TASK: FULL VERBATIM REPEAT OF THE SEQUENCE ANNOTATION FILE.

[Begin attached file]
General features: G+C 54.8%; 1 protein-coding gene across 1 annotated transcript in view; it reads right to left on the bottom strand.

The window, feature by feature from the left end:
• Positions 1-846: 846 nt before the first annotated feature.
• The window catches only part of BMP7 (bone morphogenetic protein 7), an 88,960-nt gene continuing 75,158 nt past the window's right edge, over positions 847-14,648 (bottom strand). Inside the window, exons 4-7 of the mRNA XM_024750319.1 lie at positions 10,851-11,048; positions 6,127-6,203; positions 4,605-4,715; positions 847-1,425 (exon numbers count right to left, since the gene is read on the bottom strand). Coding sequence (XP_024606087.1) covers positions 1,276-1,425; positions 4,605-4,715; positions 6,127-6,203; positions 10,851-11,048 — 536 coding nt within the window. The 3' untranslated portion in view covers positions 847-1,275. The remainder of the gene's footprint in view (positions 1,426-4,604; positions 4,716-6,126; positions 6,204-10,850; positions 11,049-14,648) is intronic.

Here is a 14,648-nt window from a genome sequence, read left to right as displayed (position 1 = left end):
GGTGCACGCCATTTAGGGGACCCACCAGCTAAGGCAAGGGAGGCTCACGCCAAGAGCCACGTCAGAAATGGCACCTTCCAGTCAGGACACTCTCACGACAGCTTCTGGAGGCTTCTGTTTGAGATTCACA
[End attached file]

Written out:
General features: G+C 54.8%; 1 protein-coding gene across 1 annotated transcript in view; it reads right to left on the bottom strand.

The window, feature by feature from the left end:
• Positions 1-846: 846 nt before the first annotated feature.
• The window catches only part of BMP7 (bone morphogenetic protein 7), an 88,960-nt gene continuing 75,158 nt past the window's right edge, over positions 847-14,648 (bottom strand). Inside the window, exons 4-7 of the mRNA XM_024750319.1 lie at positions 10,851-11,048; positions 6,127-6,203; positions 4,605-4,715; positions 847-1,425 (exon numbers count right to left, since the gene is read on the bottom strand). Coding sequence (XP_024606087.1) covers positions 1,276-1,425; positions 4,605-4,715; positions 6,127-6,203; positions 10,851-11,048 — 536 coding nt within the window. The 3' untranslated portion in view covers positions 847-1,275. The remainder of the gene's footprint in view (positions 1,426-4,604; positions 4,716-6,126; positions 6,204-10,850; positions 11,049-14,648) is intronic.

Here is a 14,648-nt window from a genome sequence, read left to right as displayed (position 1 = left end):
GGTGCACGCCATTTAGGGGACCCACCAGCTAAGGCAAGGGAGGCTCACGCCAAGAGCCACGTCAGAAATGGCACCTTCCAGTCAGGACACTCTCACGACAGCTTCTGGAGGCTTCTGTTTGAGATTCACA